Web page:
PETER Mailler’s push to establish a new rural political force is the government’s problem and not Labor’s, says Shadow Agriculture Minister Joel Fitzgibbon.
Mr Fitzgibbon was instrumental in launching the Labor Country Caucus last year to strengthen the party’s method of comprehending rural policy issues.
The Country Caucus forms part of a renewed push to win rural seats that are expected to play a critical role in determining the outcome of the 2016 federal election.
Its members met recently at Tweeds Heads, NSW, in the electorate of its chair Justine Elliot, to formulate a basic tactical agenda for the year ahead.
Mr Fitzgibbon said the meeting was attended by Labor members arriving from as far away as Western Australia and South Australia, with most of the discussion focussed on policy development.
He said the Country Caucus agreed to hold individual meetings with Labor shadow ministers with portfolios that impact on rural and regional Australia, “to ensure that they understand how our country members are thinking”.
“We want to meet with each of the shadow ministers, ranging from the shadow health minister, employment services minister, environment minister and so on to share with them how people in rural regional Australia see those issues and what people in rural Australia believe are the best responses to some of those challenges,” he said.
Mr Fitzgibbon said caucus members also spent time debating campaign strategies and tactics at the meeting.
“Our key goal there is to ensure that every electorate across rural and regional Australia is contestable,” he said.
“And not just for our political interest and our ambitions to form a government, but to ensure that those communities benefit from a strong contest in each of those electorates.”
CPA the Coalition's problem
Prior to Christmas it was revealed Mr Mailler - a NSW farmer and former chair of Grain Producers Australia - was seeking the 500 members needed to formally establish the Country Party of Australia (CPA), to contest federal seats.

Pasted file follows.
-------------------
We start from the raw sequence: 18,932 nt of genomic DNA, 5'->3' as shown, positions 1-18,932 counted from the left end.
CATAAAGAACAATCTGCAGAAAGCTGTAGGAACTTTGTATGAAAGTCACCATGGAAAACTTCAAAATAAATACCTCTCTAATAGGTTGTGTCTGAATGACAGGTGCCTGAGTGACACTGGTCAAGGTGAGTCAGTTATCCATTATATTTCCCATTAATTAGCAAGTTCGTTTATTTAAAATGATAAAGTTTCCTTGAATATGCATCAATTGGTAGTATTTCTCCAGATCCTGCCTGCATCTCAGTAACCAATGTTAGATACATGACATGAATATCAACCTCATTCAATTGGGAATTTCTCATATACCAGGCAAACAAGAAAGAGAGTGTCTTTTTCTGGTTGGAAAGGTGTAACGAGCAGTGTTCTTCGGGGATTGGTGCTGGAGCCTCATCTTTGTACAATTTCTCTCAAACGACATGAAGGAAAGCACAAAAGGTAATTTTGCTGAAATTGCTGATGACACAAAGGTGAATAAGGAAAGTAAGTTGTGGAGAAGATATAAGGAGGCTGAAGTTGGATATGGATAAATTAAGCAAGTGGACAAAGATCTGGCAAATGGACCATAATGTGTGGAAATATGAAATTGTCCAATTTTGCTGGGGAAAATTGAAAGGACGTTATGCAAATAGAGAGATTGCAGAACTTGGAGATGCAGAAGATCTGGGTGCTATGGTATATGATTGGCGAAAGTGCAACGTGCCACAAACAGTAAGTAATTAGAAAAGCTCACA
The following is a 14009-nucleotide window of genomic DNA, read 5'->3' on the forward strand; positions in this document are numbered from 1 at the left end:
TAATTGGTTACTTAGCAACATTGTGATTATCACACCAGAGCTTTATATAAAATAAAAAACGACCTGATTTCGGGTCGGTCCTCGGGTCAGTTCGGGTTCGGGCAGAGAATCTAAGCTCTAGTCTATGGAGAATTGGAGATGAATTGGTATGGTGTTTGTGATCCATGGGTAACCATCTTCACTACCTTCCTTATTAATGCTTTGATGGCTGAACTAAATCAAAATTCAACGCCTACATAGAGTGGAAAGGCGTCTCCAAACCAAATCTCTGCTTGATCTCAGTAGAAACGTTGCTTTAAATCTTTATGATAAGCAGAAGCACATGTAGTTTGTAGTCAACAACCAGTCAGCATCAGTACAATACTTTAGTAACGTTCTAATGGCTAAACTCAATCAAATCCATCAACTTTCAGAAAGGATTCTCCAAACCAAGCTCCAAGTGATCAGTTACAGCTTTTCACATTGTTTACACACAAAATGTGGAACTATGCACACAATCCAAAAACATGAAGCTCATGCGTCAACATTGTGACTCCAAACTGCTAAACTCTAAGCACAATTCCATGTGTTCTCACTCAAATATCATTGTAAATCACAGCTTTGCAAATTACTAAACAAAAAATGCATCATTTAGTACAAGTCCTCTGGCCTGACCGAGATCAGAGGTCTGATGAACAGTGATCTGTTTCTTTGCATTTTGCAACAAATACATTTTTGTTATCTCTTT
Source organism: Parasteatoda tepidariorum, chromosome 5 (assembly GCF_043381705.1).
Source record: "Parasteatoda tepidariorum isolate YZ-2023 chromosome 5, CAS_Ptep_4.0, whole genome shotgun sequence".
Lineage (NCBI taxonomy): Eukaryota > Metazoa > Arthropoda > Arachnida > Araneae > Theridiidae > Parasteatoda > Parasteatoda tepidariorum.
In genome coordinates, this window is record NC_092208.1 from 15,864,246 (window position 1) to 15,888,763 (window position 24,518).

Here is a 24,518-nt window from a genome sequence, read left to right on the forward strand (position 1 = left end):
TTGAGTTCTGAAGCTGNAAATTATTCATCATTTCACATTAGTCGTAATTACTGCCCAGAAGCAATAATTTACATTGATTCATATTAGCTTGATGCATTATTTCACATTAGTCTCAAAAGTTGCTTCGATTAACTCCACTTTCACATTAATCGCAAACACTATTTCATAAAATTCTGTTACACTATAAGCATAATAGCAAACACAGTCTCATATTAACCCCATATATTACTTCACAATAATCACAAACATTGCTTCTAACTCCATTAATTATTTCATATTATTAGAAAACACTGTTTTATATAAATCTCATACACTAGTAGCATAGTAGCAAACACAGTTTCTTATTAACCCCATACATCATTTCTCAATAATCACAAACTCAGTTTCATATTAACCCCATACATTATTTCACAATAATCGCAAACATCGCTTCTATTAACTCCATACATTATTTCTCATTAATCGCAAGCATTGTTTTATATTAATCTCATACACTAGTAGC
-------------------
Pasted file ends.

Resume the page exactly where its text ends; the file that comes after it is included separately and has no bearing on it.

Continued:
The CPA’s aim is to challenge any perceived complacency towards farming and rural electorates, by the Nationals and Liberals.
Mr Fitzgibbon said the Country Caucus discussed the new political movement at Monday’s meeting but “only in passing” because “we see (Peter) Mailler as their problem and not ours”.
“We obviously agree with the new Country Party on one level, and that is that Coalition members representing rural and regional seats are taking those communities for granted, and like Peter Mailler we’ll be seeking to capitalise on that,” he said.
However, Mr Fitzgibbon said there was no discussion about whether the Country Caucus needed to make an immediate tactical response to the CPA challenge.
Rural seat focus
He said the meeting agreed the Country Caucus would strategically focus on 13 rural or regional seats, between now and the next election-day.
He said a phone hook-up was held with Labor’s national secretary George Wright where the 13 “target seats” were discussed including plans for future polling, as well as related strategies including social media.
Mr Fitzgibbon said an audit on Labor’s rural and regional target seats also assessed which ones had existing candidates or require new ones to be recruited.
“We’re very fortunate that we’ve got some former members who didn’t deserve to lose their electorates (at the 2013 election) but are running again, like Mike Kelly in Eden-Monaro and Janelle Saffin in Page,” he said.
“But my very strong view is, and there was a general agreement on this (at the meeting), you will attract better and stronger candidates in challenging seats if the party is producing the right policies and talking the right language.
“In NSW we are running Vivien Thomson in a winnable Senate position and I know that she is enthused by the increase in discussion in the party around rural and regional Australia and agricultural issues.
“That’s an example of where we’re attracting people who know they’re coming to a party that is developing the right plan and has the interests of bush seats at the forefront of our minds.”